Summer TV Club: Family Ties, "Say Uncle"
Of the television shows that Jef, Pete and I have watched this summer, none of them had quite the nostalgic cache, for me anyway, as this week's focus on Family Ties. As a kid I lived and breathed for this show, and the episode we watched this week, "Say Uncle," has always stood out.
Sha la la la!
Those unfamiliar with the episode should know that it guest stars a very young and goofy Tom Hanks, who you would never guess would win any Academy Awards for acting based on his performance in this episode. This is something of a dramatic role, so perhaps all of the credit for his prolific career should be credited to these 24 minutes of bad acting.
Hanks plays Elyse Keaton's brother, who is worshipped and adored by the family despite his run in with white collar crime. Uncle Ned (Tom Hanks) is down on his luck, out of work and his usual light drinking has turned heavy. He's a hot a mess, and it's up to the seraphic Keatons to save the day.
ABBY: Let's start with the obvious: Have you or anyone you've ever known posed for a family portrait and how was that? I can't imagine it's fun, but certainly narcissistic.
JEF: My wife makes me do family pictures every couple of years. There's too much corralling of the child to feel narcissistic.
PETE: I cut and paste actual pictures of my kids into hilarious scenarios for our Christmas card. For example, last year my oldest was sitting in with Obama and Clinton while they watched the raid on Abbottabad. The grandparents love it.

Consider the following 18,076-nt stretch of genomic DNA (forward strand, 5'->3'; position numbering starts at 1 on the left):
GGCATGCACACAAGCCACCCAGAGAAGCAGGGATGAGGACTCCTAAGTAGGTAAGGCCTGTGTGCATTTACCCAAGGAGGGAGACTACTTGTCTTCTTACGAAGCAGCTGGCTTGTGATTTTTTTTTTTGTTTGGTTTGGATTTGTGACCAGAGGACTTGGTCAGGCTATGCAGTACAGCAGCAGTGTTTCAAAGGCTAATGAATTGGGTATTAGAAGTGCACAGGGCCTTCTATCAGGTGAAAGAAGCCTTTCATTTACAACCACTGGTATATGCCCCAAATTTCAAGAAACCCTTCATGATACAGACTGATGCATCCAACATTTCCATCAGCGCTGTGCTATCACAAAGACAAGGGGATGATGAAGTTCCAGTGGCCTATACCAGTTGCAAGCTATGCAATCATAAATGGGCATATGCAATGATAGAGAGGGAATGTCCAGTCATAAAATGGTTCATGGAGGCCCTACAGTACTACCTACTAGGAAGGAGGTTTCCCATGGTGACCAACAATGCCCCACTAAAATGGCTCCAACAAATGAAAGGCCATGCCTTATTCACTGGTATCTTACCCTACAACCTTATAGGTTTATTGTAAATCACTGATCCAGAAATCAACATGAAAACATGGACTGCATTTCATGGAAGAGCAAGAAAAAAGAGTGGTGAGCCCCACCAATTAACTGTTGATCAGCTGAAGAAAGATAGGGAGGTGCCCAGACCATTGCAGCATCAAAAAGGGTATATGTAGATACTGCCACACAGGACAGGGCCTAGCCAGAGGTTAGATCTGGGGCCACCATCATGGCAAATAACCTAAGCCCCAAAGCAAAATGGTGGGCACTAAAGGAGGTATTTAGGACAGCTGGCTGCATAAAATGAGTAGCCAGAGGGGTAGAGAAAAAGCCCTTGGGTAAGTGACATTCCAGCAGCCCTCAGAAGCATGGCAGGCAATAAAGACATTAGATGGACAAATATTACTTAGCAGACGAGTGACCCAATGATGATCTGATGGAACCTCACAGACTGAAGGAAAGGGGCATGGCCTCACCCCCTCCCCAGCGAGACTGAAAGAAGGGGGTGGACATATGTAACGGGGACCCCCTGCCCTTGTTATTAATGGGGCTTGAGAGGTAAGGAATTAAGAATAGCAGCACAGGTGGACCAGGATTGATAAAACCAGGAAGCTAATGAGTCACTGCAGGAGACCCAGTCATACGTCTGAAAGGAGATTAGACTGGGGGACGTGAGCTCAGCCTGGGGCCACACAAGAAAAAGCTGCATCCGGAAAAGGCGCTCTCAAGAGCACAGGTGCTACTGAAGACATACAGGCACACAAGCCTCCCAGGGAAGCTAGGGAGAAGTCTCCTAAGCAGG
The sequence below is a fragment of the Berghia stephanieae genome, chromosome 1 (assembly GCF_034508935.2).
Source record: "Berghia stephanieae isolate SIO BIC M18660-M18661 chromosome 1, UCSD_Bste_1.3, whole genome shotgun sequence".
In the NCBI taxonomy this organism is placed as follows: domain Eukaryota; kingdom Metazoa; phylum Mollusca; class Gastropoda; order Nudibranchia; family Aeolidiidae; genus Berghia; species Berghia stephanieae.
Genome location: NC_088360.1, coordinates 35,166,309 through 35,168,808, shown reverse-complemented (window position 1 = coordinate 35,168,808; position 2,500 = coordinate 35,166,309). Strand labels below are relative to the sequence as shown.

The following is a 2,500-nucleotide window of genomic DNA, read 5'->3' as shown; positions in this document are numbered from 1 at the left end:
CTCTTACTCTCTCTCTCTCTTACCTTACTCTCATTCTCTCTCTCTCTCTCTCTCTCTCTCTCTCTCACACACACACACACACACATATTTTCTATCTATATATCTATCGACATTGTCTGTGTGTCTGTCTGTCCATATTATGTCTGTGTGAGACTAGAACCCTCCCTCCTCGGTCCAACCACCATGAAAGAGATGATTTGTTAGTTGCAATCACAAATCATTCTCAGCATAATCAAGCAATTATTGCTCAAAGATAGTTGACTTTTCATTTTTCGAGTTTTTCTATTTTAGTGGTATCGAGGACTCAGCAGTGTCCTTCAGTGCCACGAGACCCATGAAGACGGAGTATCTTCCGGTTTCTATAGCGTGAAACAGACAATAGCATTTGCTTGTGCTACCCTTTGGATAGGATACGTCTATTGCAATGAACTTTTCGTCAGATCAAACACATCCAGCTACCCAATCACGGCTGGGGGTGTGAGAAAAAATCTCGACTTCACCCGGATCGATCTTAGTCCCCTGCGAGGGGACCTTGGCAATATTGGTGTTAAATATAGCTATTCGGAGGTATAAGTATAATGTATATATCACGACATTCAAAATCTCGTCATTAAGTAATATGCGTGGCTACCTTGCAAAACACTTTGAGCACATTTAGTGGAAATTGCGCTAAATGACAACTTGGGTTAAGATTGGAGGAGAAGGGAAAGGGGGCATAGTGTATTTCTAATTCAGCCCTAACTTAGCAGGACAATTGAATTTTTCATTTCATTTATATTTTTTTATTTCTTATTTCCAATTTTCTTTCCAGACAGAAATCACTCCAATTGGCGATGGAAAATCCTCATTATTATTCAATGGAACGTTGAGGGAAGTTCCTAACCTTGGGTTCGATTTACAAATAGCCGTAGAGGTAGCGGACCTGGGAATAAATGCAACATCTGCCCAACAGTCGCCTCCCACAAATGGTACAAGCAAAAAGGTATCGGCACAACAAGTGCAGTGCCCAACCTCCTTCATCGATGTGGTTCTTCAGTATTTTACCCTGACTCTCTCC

ABBY: Like paintings or Sears? Anyway, the Keatons, especially Alex, are really in love with their Uncle Ned, but his clownish behavior, I found, an off-putting front and I imagine he is someone that is difficult to really get close to. Am I Freuding this up too much?
JEF: Considering that I owe pretty much my entire existence to clownish behavior, it didn't bother me too much. That said, the '80s were really bad about overplaying the wacky guest star thing. It was hard to sincerely like them because it was usually too hammy for words.
PETE: My uncles were always at their most hilarious when they were young and childless, so Ned's outré goofiness didn't bother me. Then again, none of my uncles would've been caught dead singing a Billy Joel song.
ABBY: Let's talk about the alcoholism. Firstly, can you get drunk off of vanilla extract and furthermore can you get drunk off of maraschino cherry juice? What is the weirdest thing you guys drank to try and be drunk? In high school my boyfriend stole a bottle of pepper vodka from his sister's cabinet and not understanding that this should be mixed with a Bloody Mary we drank it with coke. It was disgusting.
JEF: I stick to $3 merlot and vodka when I feel like getting into trouble. Yes, you can get drunk on vanilla extract, though I do not recommend it at all. I honestly never drank before I was legally able to, so I don't have any sneak thief stories.
PETE: Oooh, *pepper* vodka. Did you drink it in the maid's quarters, Miss Fancy?